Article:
Saturday, June 25, 2016

Note 4 and Note 6: What does a measure measure?

Network analysis promises to give insight into the inner
workings of a complex system by representing
it as a complex network, by analyzing this representation,
and by interpreting the results of the analysis.
But: what does a measure actually measure?
How is the result mapped to the inner workings of the system?
This figure is under CC:BY with a reference to
Prof. Dr. Katharina A. Zweig  or to this blogpost.
Network analysis as a framework is mainly seen as a set of functions applied to the network's structure. These functions are often called "measures" but from a mathematical standpoint, a measure is a very specific function, that would need to fulfill a set of properties. However, since it is common to call them "measures", I will stick to that term.

Now, what does a network analytic measure like the eccentricity measure? Mathematically, the eccentricity of a node is defined as its maximal distance to any other node in the graph. So, this is what the eccentricity measures. However, when we apply network analysis, we hope for the following:

"Note 4. The promise of network analysis is that the abstraction of a complex system as represented by a complex network and its underlying graph still allows to infer something about the complex system of interest. That is actually a strong assumption [and there are] preconditions to enable this transfer." (Zweig2016)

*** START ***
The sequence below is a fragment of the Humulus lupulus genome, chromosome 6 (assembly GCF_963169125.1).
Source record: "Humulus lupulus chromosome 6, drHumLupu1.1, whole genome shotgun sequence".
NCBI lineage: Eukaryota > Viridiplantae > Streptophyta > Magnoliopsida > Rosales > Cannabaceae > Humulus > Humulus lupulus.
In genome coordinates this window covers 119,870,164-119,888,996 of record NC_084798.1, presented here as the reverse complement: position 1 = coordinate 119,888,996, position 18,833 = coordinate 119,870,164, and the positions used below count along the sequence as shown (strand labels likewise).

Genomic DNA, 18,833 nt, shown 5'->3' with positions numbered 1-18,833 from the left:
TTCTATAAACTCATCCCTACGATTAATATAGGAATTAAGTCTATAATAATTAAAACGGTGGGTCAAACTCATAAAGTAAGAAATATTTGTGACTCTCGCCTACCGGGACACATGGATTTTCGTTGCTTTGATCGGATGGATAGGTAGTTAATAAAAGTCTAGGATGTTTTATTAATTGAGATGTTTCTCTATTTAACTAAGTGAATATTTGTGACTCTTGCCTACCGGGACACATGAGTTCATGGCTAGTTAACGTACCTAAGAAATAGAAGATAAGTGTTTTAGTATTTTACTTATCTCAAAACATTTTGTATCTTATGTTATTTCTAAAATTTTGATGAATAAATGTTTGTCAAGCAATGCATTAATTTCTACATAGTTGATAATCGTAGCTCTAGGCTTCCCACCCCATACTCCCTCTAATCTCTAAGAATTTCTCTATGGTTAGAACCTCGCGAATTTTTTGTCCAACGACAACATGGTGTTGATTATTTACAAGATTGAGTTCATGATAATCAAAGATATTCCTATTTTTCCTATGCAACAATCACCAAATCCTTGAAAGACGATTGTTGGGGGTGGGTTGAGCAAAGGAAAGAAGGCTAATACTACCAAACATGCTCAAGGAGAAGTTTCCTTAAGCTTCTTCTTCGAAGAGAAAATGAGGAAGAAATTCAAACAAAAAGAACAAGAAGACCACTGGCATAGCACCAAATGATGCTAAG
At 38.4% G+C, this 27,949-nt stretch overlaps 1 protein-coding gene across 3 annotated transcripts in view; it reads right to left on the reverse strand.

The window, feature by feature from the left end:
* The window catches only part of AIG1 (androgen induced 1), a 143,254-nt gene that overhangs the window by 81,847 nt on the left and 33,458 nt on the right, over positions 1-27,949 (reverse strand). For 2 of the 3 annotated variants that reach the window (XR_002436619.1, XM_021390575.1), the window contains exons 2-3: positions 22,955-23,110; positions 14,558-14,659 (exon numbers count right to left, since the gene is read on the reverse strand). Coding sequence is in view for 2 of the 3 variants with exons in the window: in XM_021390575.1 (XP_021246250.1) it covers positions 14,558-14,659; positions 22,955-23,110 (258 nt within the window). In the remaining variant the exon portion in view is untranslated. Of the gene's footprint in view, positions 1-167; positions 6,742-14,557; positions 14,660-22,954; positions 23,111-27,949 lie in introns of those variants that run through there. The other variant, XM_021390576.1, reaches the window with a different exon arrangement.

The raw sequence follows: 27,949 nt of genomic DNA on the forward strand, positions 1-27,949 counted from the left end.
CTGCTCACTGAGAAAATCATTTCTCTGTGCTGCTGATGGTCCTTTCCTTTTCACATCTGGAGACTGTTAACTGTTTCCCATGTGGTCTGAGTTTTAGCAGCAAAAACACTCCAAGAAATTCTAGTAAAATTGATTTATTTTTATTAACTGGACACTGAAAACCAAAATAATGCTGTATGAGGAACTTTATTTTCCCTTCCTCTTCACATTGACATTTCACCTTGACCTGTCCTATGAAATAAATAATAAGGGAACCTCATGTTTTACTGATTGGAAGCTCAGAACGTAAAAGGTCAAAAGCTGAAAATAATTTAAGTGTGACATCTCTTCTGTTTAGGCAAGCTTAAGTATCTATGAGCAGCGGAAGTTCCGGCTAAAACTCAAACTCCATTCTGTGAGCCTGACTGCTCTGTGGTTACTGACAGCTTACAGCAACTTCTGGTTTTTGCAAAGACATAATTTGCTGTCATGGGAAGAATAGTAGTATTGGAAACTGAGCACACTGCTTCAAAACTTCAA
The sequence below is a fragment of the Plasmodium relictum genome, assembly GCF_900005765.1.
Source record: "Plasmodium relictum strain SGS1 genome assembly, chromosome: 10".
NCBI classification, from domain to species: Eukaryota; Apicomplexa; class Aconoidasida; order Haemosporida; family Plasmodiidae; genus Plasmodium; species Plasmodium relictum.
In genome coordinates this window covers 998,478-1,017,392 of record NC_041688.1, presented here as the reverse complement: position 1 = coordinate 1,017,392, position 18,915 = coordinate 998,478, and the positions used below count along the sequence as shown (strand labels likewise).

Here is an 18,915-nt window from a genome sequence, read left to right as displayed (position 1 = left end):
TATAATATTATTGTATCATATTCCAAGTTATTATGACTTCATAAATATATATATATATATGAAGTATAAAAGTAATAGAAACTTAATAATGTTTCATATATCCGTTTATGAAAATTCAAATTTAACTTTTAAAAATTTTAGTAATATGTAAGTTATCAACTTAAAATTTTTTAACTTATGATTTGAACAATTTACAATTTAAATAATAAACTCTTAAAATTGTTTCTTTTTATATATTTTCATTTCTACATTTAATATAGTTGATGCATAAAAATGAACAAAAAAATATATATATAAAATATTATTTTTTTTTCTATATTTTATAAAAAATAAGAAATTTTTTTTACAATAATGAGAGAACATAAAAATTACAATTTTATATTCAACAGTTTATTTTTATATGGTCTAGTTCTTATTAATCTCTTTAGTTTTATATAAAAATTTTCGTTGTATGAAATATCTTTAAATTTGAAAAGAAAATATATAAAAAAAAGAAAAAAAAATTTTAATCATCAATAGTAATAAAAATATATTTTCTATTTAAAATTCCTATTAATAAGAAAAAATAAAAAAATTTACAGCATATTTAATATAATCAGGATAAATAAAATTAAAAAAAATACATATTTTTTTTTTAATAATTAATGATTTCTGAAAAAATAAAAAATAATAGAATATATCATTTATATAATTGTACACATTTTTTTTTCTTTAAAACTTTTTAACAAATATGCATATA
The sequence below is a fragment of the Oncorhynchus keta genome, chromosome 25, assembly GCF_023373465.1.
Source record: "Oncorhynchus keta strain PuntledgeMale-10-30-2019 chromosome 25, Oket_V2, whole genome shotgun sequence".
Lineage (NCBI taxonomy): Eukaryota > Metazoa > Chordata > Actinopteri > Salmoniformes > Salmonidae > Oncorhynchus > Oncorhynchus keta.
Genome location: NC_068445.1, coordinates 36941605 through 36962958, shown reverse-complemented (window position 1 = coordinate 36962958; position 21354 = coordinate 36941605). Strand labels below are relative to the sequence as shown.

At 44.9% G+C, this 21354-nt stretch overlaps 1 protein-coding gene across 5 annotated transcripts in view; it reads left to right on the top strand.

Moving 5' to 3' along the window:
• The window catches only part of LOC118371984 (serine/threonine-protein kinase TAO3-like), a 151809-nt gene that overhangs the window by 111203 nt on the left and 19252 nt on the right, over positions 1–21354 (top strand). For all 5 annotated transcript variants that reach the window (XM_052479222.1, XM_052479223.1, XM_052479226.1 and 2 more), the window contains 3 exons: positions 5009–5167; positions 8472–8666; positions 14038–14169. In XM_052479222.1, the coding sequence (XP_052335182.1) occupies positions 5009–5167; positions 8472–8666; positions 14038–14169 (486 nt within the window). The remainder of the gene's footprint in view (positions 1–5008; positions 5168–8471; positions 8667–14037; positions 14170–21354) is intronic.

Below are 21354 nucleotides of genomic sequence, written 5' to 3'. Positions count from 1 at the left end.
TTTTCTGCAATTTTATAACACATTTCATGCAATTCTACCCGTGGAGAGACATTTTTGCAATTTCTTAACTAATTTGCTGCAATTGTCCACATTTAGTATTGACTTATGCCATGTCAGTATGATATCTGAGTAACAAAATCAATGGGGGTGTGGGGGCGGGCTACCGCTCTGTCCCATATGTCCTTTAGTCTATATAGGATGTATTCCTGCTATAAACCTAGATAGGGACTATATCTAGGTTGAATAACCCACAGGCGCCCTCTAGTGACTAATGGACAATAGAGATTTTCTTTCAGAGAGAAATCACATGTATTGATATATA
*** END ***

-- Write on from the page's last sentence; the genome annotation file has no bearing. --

So, what is the insight that a measure like the eccentrictiy can give? It kind of determines the centrality of a node, but under very strong assumptions:
  1. The graph theoretic distance between v and w, i.e., the minimal number of edges to be traversed to get from v to w, is of interest in the complex system to be investigated. For example, if the complex network represents a street network as an unweighted graph, then the graph theoretic distance which only counts the number of edges (i.e., streets) to be traversed, is hardly of interest.
  2. The eccentricity looks at the maximal distance. If we identify the node with the lowest eccentricity, this is the node that can, in principle, send a message to all nodes and it will reach even the farthest node in the minimal time possible. This again under some assumptions:
    1. The message is sent at the same time to all neighbors.
    2. They send it to all their neighbors within one time step.
    3. There is such a thing as a time step, which all nodes know.
  3. In other words: there is a process in the real-world complex system which uses the relationship represented by the complex network modeling the system. This process needs to be well described by the implicit assumptions of the network measure (cf. Borgatti2005).
 This is a first indication, that network analytic measures implicitly contain a model of a network flow process, and that the measure needs to match the network flow process of interest.

"Note 6. While it is absolutely true that the result of a formula is never wrong in the sense of 'diļ¬€erent than what it is supposed to be', the application of the formula might be a mismatch with the intention of what is to be measured." (Zweig2016)


(Borgatti2005) Borgatti, S. P.: Centrality and Network Flow, Social Networks, 2005, 27, 55-71
(Zweig2016) Katharina A. Zweig: Network Analysis Literacy, ISBN 978-3-7091-0740-9, Springer Vienna, 2016

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